Plaintiff’s Experts Stricken for Failure to Comply with Scheduling Order

U.S. District Court, E.D. North Carolina, Northern Division, February 26, 2020

NORTH CAROLINA – On December 21, 2017, the plaintiff, Karen Cahoon  filed a complaint alleging state law claims of negligence, breach of an implied warranty, failure to warn and punitive damages against, among others, the defendant, Edward Orton, Jr. Ceramic Foundation. A scheduling order was issued by the court on May 11, 2018.  After multiple joint requests on behalf of  Cahoon and the defendant, on Jan. 8, 2019, the court issued new deadlines for exchange of discovery and filing of expert reports. Under the new scheduling order, Cahoon’s expert reports were due March 15, 2019, the defendant’s expert reports were due April 15, 2019, the discovery end date was April 5, 2019 and dispositive motions were to be filed by May 1, 2019.

Cahoon failed to serve her expert reports by March 15, 2019. On April 15, 2019, the defendant served its expert reports, and timely moved for summary judgment on May 1, 2019. Cahoon requested the defendant’s permission to serve expert reports on May 7, 2019, the defendant objected to Cahoon’s untimely request. Cahoon then filed a motion seeking an extension to file expert reports on May 10, 2019, stating that a clerical error caused the late submissions.  The defendant opposed Cahoon’s’ motion.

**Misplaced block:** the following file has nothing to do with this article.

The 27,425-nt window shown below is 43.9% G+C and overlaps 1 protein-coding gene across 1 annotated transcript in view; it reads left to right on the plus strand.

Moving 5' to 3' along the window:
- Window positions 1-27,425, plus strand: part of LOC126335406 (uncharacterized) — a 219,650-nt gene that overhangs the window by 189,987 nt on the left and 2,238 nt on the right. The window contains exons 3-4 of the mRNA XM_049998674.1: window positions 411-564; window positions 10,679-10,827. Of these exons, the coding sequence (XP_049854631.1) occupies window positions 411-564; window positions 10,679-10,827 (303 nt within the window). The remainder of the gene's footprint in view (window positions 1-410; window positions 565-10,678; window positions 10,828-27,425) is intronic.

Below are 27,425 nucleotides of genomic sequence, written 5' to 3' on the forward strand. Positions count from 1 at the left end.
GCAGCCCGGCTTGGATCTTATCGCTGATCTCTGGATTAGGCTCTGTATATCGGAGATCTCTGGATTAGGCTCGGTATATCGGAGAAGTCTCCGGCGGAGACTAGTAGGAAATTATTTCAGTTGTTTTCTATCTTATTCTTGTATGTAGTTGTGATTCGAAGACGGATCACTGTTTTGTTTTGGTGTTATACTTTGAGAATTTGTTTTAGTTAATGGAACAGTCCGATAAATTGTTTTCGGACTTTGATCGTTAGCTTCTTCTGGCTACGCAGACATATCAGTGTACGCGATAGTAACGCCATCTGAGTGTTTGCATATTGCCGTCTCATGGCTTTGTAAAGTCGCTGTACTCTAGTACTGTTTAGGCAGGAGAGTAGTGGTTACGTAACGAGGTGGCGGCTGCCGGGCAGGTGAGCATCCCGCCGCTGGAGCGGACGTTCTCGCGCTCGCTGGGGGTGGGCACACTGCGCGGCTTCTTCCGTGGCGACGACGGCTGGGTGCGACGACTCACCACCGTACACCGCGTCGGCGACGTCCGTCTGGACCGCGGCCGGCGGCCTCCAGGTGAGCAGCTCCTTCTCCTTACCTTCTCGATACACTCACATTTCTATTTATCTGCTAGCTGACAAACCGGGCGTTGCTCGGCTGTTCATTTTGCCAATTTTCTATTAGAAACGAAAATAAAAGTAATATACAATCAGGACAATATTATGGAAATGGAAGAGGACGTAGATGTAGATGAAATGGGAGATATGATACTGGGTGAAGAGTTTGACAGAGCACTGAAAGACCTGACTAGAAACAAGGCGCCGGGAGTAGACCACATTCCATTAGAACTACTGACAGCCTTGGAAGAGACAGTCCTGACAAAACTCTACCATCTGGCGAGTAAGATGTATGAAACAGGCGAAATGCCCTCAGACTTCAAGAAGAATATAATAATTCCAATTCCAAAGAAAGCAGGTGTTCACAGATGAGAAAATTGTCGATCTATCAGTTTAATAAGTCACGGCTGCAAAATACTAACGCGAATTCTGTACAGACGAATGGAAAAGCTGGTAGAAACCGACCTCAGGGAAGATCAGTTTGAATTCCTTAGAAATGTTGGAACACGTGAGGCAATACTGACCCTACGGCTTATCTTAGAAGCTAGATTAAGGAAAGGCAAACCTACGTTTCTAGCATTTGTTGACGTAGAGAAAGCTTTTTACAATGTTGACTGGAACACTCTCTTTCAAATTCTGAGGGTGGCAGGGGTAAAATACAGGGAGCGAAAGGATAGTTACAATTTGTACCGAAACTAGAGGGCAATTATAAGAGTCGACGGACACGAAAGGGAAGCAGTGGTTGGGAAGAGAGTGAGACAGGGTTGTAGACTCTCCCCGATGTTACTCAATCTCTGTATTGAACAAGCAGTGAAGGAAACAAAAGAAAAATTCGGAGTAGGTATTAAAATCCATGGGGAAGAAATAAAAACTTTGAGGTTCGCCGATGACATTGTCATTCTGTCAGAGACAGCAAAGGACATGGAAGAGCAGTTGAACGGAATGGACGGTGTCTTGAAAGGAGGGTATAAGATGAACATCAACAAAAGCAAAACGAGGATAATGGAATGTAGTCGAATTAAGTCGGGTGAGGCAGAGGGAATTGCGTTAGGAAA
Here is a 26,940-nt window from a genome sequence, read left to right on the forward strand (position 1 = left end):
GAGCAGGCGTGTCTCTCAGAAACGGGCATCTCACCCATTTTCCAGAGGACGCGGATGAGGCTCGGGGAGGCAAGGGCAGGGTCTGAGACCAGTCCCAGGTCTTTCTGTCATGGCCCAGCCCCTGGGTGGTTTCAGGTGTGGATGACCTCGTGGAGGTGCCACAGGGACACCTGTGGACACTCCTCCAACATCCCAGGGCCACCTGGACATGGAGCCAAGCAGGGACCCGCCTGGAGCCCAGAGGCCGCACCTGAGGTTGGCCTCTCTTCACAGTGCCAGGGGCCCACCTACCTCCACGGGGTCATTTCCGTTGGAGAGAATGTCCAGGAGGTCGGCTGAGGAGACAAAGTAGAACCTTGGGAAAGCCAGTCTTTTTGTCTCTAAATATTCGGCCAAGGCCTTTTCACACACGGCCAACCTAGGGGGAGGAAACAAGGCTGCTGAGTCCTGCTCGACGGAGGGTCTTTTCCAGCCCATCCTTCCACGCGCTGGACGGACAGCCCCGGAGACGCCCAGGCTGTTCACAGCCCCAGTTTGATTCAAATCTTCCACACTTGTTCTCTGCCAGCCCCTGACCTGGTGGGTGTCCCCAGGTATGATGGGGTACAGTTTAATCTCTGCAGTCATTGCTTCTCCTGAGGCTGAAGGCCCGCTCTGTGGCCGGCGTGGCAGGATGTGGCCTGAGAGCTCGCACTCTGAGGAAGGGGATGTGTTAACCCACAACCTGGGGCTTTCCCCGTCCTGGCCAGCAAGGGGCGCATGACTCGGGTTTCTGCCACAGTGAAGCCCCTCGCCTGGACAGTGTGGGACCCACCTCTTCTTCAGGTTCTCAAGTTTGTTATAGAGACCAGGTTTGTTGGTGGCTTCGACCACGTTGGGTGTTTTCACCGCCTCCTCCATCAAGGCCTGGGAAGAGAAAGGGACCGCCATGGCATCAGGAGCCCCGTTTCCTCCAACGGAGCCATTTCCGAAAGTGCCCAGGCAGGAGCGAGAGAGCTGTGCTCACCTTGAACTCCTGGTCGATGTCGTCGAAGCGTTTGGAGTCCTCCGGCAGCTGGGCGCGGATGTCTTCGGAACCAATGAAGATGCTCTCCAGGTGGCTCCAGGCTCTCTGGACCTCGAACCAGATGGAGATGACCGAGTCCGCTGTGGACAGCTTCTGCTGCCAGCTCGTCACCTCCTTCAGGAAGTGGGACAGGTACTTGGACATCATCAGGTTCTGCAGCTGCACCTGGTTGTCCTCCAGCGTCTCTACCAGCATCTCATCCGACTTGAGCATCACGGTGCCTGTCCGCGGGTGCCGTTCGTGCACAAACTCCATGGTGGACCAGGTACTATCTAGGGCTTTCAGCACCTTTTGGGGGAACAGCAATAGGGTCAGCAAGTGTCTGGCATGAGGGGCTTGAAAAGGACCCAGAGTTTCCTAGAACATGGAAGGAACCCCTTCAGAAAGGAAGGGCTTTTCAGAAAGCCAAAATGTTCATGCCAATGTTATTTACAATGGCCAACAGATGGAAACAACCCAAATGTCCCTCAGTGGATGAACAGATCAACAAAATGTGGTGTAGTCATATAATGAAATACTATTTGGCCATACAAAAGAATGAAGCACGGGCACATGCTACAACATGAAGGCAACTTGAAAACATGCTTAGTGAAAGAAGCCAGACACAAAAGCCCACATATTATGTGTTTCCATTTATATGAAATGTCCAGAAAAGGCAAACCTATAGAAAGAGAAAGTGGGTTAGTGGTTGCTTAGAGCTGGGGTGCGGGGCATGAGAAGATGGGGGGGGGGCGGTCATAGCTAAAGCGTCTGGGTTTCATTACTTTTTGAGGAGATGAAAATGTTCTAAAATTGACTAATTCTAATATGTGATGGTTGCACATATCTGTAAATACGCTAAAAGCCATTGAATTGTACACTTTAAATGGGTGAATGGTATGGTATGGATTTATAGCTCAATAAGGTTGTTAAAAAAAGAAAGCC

In opposition to the defendant’s summary judgment motion, Cahoon attached the untimely served expert reports of Drs. Cohen, Staggs and Spear.

Under Fed. R. Civ. P. 37(c)(1), “if a party fails to [timely] provide information…as required by Rule 26(a) or (e), the party is not allowed to use that information or witness to supply evidence on a motion, at a hearing, or at a trial, unless the failure was substantially justified or is harmless.” In determining whether to exclude untimely expert disclosures, the court may consider five factors:

1. The surprise to the party against whom the evidence would be offered

2. The ability of that party to cure the surprise

3. The extent to which allowing the evidence would disrupt the trial

4. The importance of the evidence

5. the non-disclosing party’s explanation for its failure to disclose the evidence[i]

Here, the court found that all five factors weighed strongly in favor of excluding Cahoon’s experts.  Likewise, under Rule 16(f), the court prohibited Cahoon’s expert reports for failure to demonstrate “good cause” for her untimely filing of expert reports. The court stated, “if the court were to allow Cahoon to introduce the expert reports of Dr. Cohen, Dr. Staggs, and Dr. Spear, the court would have to reopen discovery and abandon the entire schedule in an already much-delayed case. Allowing Cahoon’s reports would also signal to future litigants that the court’s scheduling orders are ‘frivolous pieces of paper idly entered’ and subject to cavalier disregard.” Accordingly, the court denied Ms. Cahoon’s motion for extension.

Without expert analysis, Ms. Cahoon was unable to meet her burden of demonstrating causation. Therefore, the court also granted Defendant’s motion for summary judgment.  

Read the case decision here.

[i] S. States Rack & Fixture, 867 F.3d at 597.